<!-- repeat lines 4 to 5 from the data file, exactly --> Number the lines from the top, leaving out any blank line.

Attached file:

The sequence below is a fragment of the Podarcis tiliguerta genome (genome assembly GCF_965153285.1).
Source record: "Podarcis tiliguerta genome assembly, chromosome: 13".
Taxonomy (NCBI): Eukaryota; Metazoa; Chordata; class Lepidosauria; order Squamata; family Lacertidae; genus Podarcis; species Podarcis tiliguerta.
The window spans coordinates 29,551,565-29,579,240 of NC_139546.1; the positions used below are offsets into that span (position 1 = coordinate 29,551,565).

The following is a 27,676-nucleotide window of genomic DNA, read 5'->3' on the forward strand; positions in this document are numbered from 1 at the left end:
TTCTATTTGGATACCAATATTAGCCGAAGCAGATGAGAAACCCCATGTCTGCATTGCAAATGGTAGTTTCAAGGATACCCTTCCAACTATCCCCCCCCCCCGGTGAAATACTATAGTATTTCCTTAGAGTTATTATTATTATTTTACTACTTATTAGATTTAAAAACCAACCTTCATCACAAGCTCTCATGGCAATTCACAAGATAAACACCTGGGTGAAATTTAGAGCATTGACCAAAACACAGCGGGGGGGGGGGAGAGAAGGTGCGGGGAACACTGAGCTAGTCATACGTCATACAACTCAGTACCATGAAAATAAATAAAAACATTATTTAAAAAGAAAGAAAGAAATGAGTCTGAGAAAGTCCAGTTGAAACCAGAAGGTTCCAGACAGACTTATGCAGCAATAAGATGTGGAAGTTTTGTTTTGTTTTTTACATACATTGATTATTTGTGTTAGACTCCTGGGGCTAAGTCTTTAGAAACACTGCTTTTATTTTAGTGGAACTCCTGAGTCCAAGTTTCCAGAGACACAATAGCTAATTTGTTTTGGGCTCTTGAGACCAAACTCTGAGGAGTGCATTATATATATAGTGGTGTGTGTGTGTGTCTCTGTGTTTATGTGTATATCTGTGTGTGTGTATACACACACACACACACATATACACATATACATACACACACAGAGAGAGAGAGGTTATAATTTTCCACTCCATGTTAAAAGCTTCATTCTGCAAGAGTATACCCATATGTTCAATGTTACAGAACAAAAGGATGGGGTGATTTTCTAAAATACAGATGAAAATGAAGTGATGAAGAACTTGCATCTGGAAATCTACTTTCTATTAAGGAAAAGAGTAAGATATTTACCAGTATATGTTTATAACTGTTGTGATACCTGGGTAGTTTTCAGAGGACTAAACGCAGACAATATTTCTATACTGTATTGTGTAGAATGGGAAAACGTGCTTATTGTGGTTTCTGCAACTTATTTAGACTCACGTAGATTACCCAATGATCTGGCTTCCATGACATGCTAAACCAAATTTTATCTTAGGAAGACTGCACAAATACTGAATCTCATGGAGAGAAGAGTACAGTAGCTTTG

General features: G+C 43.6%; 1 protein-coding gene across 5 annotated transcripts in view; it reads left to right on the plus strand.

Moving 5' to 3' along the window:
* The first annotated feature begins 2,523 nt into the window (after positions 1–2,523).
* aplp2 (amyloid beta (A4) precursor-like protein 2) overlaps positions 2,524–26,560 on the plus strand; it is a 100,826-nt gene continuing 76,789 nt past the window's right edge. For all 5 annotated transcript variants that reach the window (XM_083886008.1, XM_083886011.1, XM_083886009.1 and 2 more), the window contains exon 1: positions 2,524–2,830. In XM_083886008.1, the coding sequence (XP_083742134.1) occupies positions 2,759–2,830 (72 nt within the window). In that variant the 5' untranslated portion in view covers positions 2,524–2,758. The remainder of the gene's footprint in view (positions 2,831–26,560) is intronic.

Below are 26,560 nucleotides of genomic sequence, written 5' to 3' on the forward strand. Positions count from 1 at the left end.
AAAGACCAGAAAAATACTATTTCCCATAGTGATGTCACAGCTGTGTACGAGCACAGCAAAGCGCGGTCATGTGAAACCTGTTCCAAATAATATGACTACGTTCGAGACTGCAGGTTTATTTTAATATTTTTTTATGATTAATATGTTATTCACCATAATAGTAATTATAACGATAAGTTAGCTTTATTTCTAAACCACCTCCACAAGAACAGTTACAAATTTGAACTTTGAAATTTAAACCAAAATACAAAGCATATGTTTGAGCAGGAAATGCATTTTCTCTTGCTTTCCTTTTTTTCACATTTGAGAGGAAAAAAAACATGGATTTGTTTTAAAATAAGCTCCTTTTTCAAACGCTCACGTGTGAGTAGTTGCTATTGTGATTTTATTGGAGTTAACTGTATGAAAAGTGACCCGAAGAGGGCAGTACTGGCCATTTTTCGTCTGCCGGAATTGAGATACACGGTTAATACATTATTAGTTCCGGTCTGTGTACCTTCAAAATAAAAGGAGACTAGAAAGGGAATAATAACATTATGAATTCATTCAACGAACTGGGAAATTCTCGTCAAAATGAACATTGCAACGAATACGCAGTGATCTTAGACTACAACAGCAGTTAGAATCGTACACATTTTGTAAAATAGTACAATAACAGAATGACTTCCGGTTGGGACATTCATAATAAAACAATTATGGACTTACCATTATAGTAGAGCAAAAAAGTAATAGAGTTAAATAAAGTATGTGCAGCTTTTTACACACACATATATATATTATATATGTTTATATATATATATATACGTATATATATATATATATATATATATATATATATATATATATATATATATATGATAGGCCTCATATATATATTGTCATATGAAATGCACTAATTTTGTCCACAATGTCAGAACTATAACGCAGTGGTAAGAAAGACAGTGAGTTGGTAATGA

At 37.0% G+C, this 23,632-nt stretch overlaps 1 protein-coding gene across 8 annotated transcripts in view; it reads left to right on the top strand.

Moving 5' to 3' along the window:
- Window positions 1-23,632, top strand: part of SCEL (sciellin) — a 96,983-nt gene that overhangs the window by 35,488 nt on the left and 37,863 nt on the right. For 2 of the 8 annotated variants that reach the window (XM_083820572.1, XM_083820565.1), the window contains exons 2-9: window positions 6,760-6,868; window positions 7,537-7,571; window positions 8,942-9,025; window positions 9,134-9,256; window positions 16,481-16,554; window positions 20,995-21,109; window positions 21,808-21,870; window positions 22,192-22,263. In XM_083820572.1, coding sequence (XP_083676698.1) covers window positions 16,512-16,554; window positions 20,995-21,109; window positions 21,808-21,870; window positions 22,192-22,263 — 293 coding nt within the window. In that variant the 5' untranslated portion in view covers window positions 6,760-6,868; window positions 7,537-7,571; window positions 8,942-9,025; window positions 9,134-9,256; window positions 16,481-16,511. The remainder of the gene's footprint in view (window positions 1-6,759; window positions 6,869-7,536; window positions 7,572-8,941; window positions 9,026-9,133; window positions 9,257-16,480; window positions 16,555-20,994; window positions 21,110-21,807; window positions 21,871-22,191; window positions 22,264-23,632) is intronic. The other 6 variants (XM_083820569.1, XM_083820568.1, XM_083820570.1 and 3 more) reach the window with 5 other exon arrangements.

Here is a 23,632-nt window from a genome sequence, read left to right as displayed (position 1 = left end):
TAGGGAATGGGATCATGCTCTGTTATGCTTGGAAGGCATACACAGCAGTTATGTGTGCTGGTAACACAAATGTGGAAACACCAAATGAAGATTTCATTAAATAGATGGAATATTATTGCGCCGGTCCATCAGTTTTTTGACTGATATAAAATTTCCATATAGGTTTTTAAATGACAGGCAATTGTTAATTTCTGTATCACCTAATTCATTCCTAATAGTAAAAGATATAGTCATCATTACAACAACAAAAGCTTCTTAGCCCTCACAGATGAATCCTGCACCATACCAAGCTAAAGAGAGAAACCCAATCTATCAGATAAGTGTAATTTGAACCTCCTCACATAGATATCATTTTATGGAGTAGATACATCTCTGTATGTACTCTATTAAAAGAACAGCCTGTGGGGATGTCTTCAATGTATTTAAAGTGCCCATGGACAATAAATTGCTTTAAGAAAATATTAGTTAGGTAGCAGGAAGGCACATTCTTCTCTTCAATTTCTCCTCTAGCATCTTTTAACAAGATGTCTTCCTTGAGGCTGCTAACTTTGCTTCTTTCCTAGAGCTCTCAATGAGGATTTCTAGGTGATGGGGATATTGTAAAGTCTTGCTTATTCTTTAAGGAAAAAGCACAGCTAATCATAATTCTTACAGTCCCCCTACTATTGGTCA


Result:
The window spans coordinates 29,551,565-29,579,240 of NC_139546.1; the positions used below are offsets into that span (position 1 = coordinate 29,551,565).

The following is a 27,676-nucleotide window of genomic DNA, read 5'->3' on the forward strand; positions in this document are numbered from 1 at the left end: